Monthly Archives: September 2005


As readers of this blog know, I have disclosed that I have been informally involved with the campaign of a friend, David Poisson, in the 32nd House of Delegates district in eastern Loudoun County. I was recently hired to formally join the campaign.

I am excited by this opportunity to help a guy whom I’ve respected and counted as a friend for nearly 15 years. He is smart and indefatigable. In this campaign he’s worked tirelessly on behalf of his vision for the people of the 32nd and Virginia. As some of you may know, he’s been a staffer on Capitol Hill, is a lawyer and consultant representing businesses and associations in state legislatures nationwide, and holds a doctorate in education that is reflected in his thoughtful education platform. So he has a unique and related background for the job. More important, he understands that each generation should be focused not solely on the present but committed to making life better for the next. It’s that overarching commitment that I think makes Dave the kind of legislator Virginia needs.

Due to my commitment to his campaign, posts on this blog will likely decline as they have over the past week. But when I can post, I will, and if it is about the race in the 32nd district, in the spirit of full disclosure, I’ll remind readers of my role in Dave’s campaign. His web site is

Relief Effort “Not Acceptable”

So Bush thinks the relief effort after Hurrican Katrina is “not acceptable.”

Here’s betting no one in his adminstration will be held responsible and no one will lose their job over this national disgrace.

Transportation Guv’s Simplistic Idea

From what I know of Gerry Baliles, he was courageous when he proposed an increase in the sales tax a couple of decades ago. Now that he’s out of office, why is he proposing such a simplistic idea as collecting tolls on major highways as the sole way of raising money for transportation?

Ok, maybe it isn’t the sole way, but it’s the only way described in today Washington Post article. Rather than be courageous and innovative now, he simply says collect tolls. What about raising the gas, sales or income taxes or implementing land use planning directives that minimize car trips?

Baliles described the state’s deficiencies in transportation as “overwhelming” and the costs for fixing them as “enormous.” He wrote that a lack of political will to make substantive changes led him to the toll proposal.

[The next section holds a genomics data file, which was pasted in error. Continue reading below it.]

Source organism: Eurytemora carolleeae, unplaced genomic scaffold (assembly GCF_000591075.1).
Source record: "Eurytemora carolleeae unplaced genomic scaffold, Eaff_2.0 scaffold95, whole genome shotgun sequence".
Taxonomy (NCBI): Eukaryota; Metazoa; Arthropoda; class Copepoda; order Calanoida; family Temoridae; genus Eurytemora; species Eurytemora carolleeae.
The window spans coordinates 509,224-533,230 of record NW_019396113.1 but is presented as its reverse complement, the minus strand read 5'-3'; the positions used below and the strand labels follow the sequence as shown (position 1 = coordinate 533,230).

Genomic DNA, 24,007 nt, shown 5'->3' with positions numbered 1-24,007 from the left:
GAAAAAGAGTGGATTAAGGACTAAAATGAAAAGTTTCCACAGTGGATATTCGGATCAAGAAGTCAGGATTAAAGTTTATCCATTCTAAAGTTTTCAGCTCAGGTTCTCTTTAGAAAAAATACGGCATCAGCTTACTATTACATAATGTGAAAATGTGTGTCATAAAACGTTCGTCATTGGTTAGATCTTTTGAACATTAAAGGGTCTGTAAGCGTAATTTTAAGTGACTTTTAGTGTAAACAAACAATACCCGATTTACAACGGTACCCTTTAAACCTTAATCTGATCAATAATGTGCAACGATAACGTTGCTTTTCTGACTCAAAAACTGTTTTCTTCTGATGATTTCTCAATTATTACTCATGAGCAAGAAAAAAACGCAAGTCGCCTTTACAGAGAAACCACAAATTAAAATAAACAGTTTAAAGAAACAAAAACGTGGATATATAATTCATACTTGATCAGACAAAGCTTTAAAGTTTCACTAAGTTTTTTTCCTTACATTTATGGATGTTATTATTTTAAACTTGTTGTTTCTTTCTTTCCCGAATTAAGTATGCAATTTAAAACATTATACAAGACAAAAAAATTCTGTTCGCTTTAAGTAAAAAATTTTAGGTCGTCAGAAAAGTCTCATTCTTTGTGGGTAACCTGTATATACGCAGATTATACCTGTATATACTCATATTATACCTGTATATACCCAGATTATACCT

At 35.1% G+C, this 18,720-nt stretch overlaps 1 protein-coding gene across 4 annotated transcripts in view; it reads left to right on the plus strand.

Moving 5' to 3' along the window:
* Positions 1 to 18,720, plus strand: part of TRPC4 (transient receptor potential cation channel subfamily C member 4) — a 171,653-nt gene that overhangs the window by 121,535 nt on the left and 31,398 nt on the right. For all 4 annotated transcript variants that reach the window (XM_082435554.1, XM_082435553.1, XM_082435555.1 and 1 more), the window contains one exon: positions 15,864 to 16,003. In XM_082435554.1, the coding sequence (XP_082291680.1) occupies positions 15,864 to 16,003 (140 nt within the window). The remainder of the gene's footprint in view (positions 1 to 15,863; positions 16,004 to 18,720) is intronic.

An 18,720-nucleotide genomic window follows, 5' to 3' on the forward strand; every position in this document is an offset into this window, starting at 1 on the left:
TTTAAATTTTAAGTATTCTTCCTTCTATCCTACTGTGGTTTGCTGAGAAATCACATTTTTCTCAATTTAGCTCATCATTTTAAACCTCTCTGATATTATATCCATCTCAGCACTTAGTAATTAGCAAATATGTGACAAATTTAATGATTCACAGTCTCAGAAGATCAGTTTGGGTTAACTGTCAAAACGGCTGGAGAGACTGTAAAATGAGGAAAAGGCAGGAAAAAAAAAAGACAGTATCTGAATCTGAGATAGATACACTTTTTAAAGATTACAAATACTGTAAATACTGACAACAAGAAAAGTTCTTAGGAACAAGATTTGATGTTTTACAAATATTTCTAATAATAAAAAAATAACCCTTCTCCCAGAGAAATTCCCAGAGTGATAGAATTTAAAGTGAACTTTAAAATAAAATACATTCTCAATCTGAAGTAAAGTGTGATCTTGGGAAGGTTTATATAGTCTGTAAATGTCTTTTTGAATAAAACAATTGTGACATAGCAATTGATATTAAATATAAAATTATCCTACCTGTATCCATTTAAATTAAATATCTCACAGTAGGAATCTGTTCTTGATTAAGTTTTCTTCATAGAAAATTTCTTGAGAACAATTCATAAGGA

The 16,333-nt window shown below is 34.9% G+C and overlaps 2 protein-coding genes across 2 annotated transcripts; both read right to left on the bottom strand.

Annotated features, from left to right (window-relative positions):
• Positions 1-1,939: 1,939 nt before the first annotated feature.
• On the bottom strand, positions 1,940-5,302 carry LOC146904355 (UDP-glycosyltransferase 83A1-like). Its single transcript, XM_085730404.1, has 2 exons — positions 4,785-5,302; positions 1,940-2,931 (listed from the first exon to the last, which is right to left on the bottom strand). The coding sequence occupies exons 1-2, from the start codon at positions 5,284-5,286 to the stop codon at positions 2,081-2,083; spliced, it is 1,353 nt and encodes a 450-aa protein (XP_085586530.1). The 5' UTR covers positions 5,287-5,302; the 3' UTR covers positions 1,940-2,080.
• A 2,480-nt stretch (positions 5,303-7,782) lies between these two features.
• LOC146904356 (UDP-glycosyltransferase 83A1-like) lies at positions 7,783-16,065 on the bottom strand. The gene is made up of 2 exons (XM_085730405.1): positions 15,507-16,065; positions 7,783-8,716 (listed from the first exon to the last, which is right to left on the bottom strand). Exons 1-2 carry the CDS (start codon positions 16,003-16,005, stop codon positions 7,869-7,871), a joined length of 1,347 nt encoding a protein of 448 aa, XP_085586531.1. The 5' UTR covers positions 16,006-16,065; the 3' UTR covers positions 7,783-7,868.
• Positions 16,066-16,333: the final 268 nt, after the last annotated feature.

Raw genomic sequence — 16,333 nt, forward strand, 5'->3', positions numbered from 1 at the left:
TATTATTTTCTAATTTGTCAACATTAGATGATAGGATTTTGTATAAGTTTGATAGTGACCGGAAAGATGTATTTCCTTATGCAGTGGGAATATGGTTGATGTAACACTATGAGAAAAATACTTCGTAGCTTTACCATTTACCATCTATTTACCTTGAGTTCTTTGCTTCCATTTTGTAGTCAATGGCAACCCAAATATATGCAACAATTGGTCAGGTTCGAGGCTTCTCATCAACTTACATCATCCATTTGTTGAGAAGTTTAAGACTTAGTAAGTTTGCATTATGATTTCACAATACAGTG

“Resistance to any form of tax increase remains strong, and the rising gas prices only increase that resistance,” he wrote. But, he said, “the bottom line is that transportation needs must be able to depend upon dedicated revenue sources.”

He’s right about the lack of political will. But why not call for leaders to show some leadership and offer comprehensive solutions?

[Baliles] also is part of a consortium of leading developers who submitted an offer this summer to purchase and upgrade the Dulles Toll Road for more than $1 billion in exchange for toll revenue. The state is considering the offer.

Tolls have their place, but there are costs — in time. Can you imagine what the commute would be like in Northern Virginia if toll booths sprouted up as Baliles suggests? Anyone ride I-95 in Delaware where the toll booth can back up traffic for miles?

$3 A Gallon

With gas prices hitting $3.00/gallon and Virginians like the Grinnages of Chesterfield County not blinking an eye, does it occur to anyone that if Virginians were told that if gasoline prices drop back to 2004 levels, like they were when the increased transportation spending of the budget was scuttled, we ‘re going to raise the gas tax 20 cents but would fix the state’s transportation system that Virginians would say alleluia?